Paul Jeffrey

In Northern Nigeria, Farmers Learn Sustainable Solutions to Extreme Hunger

"I will now be able to comfortably feed my family and assist some of my relatives." —Binta Jalo, Farmer, Program Participant

Five men holding a piece of machinery

Political unrest, war and ecological crises create the perfect storm for famine and extreme hunger.

But through the generosity of Presbyterians around the world and gifts made through the Presbyterian Giving Catalog, organizations like the Civil Society Coalition for Poverty Eradication (CISCOPE) are helping farmers in conflict-challenged regions get back on their feet, and supplying their communities with the tools they need to thrive.

With support from the Presbyterian Hunger Program, CISCOPE has helped to cultivate positive, transformative change in one part of the world hit especially hard by extreme hunger: Northern Nigeria. In two communities, CISCOPE projects aren’t just about growing sustainable food — they’re planting the seeds of a brighter future.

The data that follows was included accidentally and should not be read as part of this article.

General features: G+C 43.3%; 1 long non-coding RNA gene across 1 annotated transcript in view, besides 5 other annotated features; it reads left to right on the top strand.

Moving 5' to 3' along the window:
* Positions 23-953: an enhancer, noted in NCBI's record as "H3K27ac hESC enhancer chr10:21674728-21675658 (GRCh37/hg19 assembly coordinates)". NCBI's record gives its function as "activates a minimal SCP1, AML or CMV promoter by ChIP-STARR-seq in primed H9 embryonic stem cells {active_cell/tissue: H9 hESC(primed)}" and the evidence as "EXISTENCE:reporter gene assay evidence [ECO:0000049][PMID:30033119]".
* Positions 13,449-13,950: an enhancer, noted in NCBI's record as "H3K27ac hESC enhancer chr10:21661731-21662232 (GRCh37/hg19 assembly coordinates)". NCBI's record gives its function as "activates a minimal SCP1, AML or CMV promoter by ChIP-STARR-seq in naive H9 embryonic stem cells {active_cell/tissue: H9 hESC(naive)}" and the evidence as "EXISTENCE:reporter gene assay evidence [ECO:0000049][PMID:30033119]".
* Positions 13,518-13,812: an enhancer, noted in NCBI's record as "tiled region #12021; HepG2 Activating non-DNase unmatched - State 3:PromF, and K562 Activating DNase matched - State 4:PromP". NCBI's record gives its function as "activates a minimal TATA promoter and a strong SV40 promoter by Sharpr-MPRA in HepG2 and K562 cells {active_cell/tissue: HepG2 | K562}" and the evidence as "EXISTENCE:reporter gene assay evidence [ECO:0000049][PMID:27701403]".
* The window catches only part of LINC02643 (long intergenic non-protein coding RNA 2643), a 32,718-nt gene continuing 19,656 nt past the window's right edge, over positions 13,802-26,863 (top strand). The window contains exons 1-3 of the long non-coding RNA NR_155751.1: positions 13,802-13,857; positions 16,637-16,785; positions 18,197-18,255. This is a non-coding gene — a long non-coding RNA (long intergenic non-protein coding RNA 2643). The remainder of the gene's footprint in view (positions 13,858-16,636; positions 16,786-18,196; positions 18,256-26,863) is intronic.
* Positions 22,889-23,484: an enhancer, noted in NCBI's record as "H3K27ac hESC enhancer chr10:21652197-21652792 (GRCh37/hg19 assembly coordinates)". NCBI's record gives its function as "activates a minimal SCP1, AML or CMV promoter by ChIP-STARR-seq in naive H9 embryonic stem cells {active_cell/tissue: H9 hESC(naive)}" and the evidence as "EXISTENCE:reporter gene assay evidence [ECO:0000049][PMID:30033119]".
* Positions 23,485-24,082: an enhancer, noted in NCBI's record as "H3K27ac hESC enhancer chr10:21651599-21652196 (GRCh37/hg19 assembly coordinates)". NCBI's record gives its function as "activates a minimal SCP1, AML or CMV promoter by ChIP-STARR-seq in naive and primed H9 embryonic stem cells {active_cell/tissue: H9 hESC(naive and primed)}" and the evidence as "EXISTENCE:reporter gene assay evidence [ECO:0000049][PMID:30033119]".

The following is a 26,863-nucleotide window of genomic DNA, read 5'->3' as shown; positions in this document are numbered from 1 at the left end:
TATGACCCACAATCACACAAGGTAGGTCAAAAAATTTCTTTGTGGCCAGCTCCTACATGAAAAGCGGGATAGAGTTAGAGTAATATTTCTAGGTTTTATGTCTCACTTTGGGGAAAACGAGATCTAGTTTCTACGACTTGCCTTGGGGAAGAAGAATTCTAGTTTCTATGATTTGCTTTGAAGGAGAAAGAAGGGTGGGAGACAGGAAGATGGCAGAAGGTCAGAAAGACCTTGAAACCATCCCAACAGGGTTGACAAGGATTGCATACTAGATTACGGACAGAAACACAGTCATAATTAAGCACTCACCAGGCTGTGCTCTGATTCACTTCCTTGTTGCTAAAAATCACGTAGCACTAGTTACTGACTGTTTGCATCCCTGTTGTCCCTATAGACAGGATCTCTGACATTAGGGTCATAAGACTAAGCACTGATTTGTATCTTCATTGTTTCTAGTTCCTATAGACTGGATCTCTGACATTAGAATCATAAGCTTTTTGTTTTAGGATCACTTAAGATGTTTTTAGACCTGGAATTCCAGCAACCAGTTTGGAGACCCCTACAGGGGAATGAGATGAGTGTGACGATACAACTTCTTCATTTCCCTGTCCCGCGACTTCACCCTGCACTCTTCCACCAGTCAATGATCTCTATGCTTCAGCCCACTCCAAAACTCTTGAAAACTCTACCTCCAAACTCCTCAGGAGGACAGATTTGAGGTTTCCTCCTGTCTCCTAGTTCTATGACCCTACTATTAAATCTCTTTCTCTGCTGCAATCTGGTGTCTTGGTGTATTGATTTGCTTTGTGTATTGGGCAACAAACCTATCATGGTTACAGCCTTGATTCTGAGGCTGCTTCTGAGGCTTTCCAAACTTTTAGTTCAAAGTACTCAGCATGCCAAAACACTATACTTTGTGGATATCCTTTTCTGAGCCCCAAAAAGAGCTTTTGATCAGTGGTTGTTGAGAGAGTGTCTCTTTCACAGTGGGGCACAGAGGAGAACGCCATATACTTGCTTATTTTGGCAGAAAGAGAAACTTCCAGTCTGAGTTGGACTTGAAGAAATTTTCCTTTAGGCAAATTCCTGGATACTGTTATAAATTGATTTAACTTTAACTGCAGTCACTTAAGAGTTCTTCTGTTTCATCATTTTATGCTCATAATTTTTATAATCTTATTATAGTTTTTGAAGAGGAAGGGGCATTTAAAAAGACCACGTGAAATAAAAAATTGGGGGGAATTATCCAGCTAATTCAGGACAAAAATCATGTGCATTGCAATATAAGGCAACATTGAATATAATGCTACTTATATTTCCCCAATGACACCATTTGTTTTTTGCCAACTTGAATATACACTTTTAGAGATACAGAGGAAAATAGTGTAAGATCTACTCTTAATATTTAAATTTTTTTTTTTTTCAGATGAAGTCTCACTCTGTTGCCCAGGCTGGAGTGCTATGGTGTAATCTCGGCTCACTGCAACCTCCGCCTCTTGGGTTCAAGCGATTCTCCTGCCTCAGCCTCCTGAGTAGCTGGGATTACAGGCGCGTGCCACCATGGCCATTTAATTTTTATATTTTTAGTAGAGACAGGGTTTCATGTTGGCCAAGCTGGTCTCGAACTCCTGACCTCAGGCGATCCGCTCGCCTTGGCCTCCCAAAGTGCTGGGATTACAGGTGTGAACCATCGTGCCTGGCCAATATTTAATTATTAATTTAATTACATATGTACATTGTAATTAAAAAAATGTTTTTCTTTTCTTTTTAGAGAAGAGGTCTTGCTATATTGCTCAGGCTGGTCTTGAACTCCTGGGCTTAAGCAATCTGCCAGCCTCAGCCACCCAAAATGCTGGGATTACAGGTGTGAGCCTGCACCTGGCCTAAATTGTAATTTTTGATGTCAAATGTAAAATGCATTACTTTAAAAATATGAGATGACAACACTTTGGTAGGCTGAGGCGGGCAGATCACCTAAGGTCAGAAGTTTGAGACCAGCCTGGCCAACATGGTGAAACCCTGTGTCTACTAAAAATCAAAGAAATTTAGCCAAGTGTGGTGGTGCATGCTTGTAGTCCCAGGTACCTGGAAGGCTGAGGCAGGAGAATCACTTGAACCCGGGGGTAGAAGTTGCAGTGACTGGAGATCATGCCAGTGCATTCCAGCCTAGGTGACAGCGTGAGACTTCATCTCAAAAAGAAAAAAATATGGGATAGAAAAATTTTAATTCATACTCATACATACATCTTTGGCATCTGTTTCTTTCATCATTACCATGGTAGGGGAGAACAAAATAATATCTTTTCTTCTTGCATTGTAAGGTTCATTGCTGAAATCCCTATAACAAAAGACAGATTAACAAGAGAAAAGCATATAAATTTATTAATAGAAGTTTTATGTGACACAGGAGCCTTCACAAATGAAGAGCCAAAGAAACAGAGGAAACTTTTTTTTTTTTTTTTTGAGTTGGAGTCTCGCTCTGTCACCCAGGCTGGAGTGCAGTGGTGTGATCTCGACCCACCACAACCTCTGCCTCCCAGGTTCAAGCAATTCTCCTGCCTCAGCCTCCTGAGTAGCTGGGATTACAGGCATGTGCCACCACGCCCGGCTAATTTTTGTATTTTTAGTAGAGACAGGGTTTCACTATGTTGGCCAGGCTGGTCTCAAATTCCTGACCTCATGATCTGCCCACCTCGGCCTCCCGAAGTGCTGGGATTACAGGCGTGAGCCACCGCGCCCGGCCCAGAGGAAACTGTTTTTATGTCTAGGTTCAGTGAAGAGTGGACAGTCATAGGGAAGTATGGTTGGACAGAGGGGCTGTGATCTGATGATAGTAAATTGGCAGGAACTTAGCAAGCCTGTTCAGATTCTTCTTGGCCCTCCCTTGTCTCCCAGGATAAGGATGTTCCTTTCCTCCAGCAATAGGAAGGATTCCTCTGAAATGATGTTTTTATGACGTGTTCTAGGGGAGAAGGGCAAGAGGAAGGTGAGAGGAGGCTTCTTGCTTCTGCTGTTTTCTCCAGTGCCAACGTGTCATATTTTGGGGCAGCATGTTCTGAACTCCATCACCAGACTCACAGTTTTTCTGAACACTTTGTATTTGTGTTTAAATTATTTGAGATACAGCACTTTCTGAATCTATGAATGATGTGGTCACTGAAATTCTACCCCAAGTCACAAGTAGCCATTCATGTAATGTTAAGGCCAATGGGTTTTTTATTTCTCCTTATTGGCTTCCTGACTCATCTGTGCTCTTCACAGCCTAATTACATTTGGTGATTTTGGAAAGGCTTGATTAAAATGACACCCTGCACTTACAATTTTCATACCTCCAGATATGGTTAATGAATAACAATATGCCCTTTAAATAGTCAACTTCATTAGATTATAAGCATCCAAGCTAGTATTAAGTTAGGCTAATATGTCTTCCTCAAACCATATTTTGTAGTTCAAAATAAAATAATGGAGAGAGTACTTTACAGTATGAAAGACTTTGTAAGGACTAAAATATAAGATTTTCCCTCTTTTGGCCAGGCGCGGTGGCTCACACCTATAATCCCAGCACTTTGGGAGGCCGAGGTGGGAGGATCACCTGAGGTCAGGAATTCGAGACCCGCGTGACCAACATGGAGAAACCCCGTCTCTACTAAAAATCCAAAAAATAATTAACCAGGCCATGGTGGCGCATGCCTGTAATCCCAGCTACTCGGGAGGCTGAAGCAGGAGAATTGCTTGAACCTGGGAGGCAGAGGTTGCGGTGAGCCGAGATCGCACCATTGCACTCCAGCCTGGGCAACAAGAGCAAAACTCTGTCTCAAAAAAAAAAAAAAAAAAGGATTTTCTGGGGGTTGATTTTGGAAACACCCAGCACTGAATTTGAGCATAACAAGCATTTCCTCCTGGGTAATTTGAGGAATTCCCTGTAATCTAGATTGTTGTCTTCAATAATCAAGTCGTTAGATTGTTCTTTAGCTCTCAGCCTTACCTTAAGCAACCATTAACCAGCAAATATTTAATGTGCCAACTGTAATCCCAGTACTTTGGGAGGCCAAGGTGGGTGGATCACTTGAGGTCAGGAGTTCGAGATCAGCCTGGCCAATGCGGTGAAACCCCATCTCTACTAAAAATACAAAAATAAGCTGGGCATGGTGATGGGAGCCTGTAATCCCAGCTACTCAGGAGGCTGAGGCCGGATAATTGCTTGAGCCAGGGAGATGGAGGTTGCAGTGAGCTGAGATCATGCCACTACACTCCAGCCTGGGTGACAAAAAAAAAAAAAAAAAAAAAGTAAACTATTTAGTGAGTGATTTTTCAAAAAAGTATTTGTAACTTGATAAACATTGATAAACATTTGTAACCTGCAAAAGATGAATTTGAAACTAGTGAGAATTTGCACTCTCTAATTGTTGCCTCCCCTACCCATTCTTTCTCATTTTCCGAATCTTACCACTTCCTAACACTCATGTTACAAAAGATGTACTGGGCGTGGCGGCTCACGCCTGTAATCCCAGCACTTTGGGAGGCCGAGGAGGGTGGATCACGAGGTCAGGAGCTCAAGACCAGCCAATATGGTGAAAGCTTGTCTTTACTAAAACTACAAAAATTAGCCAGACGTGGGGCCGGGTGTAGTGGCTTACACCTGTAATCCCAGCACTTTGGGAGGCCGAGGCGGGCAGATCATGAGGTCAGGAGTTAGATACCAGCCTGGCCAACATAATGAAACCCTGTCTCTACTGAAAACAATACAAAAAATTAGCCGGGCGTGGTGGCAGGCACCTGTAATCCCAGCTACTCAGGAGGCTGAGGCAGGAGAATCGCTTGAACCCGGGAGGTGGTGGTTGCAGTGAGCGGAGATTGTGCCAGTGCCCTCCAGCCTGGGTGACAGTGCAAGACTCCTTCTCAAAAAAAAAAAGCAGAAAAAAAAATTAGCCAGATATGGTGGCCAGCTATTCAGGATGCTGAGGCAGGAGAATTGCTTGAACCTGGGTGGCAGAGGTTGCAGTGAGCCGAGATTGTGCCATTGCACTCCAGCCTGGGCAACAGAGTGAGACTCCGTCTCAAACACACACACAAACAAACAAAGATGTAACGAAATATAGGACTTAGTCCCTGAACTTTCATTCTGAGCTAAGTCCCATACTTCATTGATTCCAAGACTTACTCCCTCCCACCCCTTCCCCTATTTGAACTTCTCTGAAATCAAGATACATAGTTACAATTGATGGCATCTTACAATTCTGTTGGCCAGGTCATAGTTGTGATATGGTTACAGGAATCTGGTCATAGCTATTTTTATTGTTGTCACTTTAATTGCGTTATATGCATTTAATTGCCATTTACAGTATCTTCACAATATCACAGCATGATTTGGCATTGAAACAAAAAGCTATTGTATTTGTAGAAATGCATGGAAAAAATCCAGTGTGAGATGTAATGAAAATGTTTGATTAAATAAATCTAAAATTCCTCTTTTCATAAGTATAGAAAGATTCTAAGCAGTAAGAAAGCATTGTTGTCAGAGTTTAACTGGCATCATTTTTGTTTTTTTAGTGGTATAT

Hope is growing for 200 small farmers in Michika (LGA) of Adamawa State who now have the resources they need to sustain their crops during the dry season. Not only did these Nigerian families receive farm implements and tools, they participated in a hands-on field school where they could collaborate on their shared problems and learn farming best practices together. Forty groups, each containing five farmers, benefited from this effort, each receiving one water pumping machine for irrigation farming, 10kg of rice seedlings and vegetable seedlings such as amaranths and okra to help the people living in this northern Nigerian community flourish and grow.

Likewise, in Madagali (LGA) of Adamawa  State, 500 farmers will have a better harvest this year. Shared threshing machines provided by CISCOPE have made them better prepared to gather and process farm produce — and ultimately, to feed their families. Although the region is still impacted by famine-causing forces, sustainable nutrition, self-sufficiency and income are also now more attainable in part due to the cowpea and groundnut seeds the local farmers received. Now, for the people of Madagali (LGA), a more bountiful future awaits.